Some questions to ask:
1. Does the prospective deacon give a credible profession of personal saving faith in the Lord Jesus Christ? If the church practices some form of membership interview as part of its membership process, they will likely have heard the person's testimony of conversion at some point. But it's good practice, as part of considering a person for service as a deacon, to set apart some time for first the leaders and subsequently the congregation to hear and discuss the potential deacon's testimony. This is not an inquisition. But it is an opportunity to search for and affirm evidences of God's grace in a person's life.
2. Does the prospective deacon understand the gospel? Part of hearing the person's testimony should include a statement of the gospel itself. What has the person believed about God, man, Jesus Christ, repentance and faith? Can they articulate and defend the biblical truth about the triune nature of God, about the creation and fall of man, the Person and work of Jesus Christ, and the nature of true conversion?
3. Does the prospective deacon bring the truth of the gospel and the Scripture to bear on his life and ministry? Is the person known among leaders and others as someone who thinks from the cross outward? Does the Person and work of Christ govern their perspective on service, or are they motivated by other philosophies and ideas? Does the manner in which they now live and think give confidence that their service would be informed by the Word of God? Are they known to open the Bible with others when thinking through issues, or are they mostly reliant on their own understanding? Are they known to live the faith inside and outside the church?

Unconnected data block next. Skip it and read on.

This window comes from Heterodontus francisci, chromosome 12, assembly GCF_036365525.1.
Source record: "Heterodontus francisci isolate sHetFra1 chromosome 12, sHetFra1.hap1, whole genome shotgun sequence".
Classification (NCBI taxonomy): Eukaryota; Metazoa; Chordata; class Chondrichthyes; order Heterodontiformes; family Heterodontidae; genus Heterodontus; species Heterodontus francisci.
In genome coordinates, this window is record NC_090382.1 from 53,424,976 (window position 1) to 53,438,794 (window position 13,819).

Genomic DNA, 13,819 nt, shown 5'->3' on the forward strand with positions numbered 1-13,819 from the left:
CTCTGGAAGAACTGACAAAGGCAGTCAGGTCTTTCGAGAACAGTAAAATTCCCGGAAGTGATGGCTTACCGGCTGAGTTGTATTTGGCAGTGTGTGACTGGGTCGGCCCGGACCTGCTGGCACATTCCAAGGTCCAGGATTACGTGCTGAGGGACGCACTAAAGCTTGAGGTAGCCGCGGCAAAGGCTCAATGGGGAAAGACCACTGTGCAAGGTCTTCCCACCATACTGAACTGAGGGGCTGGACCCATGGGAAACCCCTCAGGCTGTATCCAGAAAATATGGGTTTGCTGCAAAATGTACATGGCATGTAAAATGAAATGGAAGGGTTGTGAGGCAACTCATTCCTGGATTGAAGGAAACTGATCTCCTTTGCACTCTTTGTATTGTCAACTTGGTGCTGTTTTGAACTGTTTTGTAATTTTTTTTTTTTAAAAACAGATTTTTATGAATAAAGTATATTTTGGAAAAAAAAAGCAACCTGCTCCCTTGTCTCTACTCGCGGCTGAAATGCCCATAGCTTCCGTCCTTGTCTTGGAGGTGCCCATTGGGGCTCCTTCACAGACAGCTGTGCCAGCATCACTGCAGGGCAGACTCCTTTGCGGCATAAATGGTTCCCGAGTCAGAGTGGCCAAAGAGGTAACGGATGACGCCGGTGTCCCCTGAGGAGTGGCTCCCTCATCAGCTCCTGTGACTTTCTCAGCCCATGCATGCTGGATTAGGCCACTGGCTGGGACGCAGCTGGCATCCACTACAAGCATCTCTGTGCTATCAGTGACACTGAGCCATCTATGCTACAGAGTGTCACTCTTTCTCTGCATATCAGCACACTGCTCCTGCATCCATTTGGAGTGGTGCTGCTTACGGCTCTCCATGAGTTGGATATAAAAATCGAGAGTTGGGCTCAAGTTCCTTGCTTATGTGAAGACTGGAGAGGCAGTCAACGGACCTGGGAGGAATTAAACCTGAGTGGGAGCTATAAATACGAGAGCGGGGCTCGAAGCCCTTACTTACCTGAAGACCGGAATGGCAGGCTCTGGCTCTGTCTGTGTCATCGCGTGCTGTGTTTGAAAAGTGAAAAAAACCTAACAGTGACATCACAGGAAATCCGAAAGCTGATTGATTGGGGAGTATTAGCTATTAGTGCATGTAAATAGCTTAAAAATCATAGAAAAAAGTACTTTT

4. Does the prospective deacon hold the deep truths of the faith without reservation? The plethora of rival "Christianities" makes it necessary that the servant-leaders of the church be committed to the truth revealed in Scripture. Does the deacon profess any major doubts or even disagreements with the church's statement of faith? Are they able to sign it in good conscience, indicating their complete agreement and willingness to defend? Are they committed to immediately informing the elders should they find themselves out of agreement with the church's statement of faith? Does the deacon also support and uphold with clear conscience the biblical distinctives of the church? This might include things like baptism, the church's position on women in ministry, gender roles, etc. In so far as a position is shown to be biblical, does the prospective deacon support these positions?
5. Is the prospective deacon someone who perseveres in the faith? This I think is somewhat implicit, but needs to be brought out. The deacon will be someone who often enters into difficulty with the goal of bringing peace, stability, order, and fruit in an otherwise chaotic area. To do that, they must persevere in the faith and in the truth of the faith, applying God's word and patiently awaiting fruit. There may not be, and often will not be, immediate fruit from the labor. So, a patient abiding and persevering are necessary to faithfulness in this ministry.
In many churches, deacons serve in the teaching ministry of the church. That's a good thing where the men have gifts for teaching. But whether a deacon leads a Sunday school class or not, they will inevitably be in a position of professing, living, and modeling the deep truths of the faith. And it's necessary for the God-glorifying and healthy functioning of the church that the deacons be mastered by and be committed to mastering the truth of God's word and the gospel it reveals.